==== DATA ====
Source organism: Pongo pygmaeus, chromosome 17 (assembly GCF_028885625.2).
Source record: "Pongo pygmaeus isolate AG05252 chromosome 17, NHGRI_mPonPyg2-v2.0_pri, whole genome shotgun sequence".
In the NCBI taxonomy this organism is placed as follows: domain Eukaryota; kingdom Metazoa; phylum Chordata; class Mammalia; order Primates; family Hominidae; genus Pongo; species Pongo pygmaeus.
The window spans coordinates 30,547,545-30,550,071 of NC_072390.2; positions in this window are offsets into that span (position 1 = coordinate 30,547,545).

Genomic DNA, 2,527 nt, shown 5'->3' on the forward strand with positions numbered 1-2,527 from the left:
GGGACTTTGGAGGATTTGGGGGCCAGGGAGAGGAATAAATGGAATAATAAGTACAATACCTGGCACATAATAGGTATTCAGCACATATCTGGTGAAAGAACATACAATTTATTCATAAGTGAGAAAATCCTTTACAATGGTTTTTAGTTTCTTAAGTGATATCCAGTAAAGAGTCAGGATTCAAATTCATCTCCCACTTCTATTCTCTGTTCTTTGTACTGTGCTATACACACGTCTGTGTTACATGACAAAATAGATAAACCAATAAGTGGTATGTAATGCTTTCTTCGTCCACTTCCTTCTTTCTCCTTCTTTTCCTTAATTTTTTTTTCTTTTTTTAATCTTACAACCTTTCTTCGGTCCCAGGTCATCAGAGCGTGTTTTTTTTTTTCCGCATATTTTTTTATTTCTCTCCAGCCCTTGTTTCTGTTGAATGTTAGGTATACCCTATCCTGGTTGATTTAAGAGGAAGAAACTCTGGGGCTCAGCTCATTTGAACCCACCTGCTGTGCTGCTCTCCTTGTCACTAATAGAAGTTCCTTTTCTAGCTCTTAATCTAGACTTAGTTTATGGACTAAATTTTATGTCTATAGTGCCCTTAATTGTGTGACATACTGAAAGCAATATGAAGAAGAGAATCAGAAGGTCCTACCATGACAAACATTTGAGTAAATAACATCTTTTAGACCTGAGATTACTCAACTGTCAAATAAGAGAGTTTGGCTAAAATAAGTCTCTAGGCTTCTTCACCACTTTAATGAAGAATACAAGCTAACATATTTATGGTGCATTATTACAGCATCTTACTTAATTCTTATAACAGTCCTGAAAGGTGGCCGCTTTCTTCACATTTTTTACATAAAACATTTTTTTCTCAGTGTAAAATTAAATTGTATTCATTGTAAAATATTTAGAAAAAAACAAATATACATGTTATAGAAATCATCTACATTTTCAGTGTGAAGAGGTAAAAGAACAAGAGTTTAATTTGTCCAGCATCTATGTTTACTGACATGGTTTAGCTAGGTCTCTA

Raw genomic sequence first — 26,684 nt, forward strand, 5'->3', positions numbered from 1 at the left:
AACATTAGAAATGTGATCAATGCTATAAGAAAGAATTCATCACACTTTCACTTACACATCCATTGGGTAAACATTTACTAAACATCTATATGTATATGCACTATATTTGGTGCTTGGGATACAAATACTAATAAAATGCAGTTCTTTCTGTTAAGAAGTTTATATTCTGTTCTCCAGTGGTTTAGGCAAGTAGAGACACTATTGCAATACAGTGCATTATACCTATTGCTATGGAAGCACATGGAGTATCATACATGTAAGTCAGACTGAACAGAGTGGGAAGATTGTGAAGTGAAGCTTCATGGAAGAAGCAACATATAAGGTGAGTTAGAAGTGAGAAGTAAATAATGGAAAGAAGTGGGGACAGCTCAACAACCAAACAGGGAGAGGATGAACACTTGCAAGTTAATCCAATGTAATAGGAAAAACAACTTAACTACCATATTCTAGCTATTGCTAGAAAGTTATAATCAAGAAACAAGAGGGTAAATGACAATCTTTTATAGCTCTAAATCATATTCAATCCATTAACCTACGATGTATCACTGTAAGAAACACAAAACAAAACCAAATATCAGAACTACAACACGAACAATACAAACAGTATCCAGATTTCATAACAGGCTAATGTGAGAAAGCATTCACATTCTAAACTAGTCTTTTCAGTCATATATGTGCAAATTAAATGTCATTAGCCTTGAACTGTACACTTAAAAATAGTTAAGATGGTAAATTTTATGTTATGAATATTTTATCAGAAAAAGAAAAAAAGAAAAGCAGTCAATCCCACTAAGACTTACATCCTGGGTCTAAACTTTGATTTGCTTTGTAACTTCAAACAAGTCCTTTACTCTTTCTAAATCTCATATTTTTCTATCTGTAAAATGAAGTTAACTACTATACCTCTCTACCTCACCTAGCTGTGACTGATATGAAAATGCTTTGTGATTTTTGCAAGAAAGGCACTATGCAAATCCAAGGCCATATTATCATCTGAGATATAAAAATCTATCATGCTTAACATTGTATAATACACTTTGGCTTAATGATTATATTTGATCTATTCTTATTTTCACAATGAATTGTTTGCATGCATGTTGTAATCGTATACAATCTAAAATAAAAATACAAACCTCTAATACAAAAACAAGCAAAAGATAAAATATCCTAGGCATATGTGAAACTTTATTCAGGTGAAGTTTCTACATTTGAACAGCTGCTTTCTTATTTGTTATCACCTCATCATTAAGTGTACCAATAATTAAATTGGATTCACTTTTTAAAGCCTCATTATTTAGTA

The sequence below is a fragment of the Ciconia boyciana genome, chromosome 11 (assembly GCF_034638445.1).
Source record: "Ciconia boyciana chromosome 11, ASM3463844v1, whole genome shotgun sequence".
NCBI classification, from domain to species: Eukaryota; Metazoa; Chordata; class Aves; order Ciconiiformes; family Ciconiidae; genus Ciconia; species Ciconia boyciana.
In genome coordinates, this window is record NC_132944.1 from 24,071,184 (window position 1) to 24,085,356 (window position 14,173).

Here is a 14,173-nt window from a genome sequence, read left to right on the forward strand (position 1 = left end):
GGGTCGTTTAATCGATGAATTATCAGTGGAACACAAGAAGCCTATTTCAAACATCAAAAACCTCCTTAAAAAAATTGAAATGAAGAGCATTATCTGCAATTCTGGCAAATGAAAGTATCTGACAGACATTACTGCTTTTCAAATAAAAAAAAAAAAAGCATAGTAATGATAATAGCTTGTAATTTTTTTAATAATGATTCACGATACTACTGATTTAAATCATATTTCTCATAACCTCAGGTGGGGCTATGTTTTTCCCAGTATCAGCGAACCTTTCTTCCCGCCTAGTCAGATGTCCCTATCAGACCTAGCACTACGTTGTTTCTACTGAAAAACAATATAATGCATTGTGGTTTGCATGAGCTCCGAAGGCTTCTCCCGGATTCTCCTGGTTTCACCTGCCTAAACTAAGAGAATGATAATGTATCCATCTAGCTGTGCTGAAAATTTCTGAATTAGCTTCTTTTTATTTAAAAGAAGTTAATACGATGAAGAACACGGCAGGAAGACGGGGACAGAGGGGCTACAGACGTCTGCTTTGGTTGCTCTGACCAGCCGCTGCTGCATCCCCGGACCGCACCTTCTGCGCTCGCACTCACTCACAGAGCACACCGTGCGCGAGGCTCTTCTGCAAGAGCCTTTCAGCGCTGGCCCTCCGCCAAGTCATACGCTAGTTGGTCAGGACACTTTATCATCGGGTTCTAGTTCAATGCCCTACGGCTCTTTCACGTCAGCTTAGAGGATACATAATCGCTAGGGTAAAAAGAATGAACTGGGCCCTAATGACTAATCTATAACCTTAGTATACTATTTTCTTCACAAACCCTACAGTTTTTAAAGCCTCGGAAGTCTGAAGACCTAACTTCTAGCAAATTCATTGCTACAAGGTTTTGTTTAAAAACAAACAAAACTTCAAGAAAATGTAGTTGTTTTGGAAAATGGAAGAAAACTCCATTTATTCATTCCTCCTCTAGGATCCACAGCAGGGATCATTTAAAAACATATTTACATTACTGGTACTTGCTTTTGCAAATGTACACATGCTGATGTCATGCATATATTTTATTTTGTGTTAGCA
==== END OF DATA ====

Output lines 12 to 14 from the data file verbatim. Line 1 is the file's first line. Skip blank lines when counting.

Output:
In genome coordinates, this window is record NC_132944.1 from 24,071,184 (window position 1) to 24,085,356 (window position 14,173).

Here is a 14,173-nt window from a genome sequence, read left to right on the forward strand (position 1 = left end):
GGGTCGTTTAATCGATGAATTATCAGTGGAACACAAGAAGCCTATTTCAAACATCAAAAACCTCCTTAAAAAAATTGAAATGAAGAGCATTATCTGCAATTCTGGCAAATGAAAGTATCTGACAGACATTACTGCTTTTCAAATAAAAAAAAAAAAAGCATAGTAATGATAATAGCTTGTAATTTTTTTAATAATGATTCACGATACTACTGATTTAAATCATATTTCTCATAACCTCAGGTGGGGCTATGTTTTTCCCAGTATCAGCGAACCTTTCTTCCCGCCTAGTCAGATGTCCCTATCAGACCTAGCACTACGTTGTTTCTACTGAAAAACAATATAATGCATTGTGGTTTGCATGAGCTCCGAAGGCTTCTCCCGGATTCTCCTGGTTTCACCTGCCTAAACTAAGAGAATGATAATGTATCCATCTAGCTGTGCTGAAAATTTCTGAATTAGCTTCTTTTTATTTAAAAGAAGTTAATACGATGAAGAACACGGCAGGAAGACGGGGACAGAGGGGCTACAGACGTCTGCTTTGGTTGCTCTGACCAGCCGCTGCTGCATCCCCGGACCGCACCTTCTGCGCTCGCACTCACTCACAGAGCACACCGTGCGCGAGGCTCTTCTGCAAGAGCCTTTCAGCGCTGGCCCTCCGCCAAGTCATACGCTAGTTGGTCAGGACACTTTATCATCGGGTTCTAGTTCAATGCCCTACGGCTCTTTCACGTCAGCTTAGAGGATACATAATCGCTAGGGTAAAAAGAATGAACTGGGCCCTAATGACTAATCTATAACCTTAGTATACTATTTTCTTCACAAACCCTACAGTTTTTAAAGCCTCGGAAGTCTGAAGACCTAACTTCTAGCAAATTCATTGCTACAAGGTTTTGTTTAAAAACAAACAAAACTTCAAGAAAATGTAGTTGTTTTGGAAAATGGAAGAAAACTCCATTTATTCATTCCTCCTCTAGGATCCACAGCAGGGATCATTTAAAAACATATTTACATTACTGGTACTTGCTTTTGCAAATGTACACATGCTGATGTCATGCATATATTTTATTTTGTGTTAGCA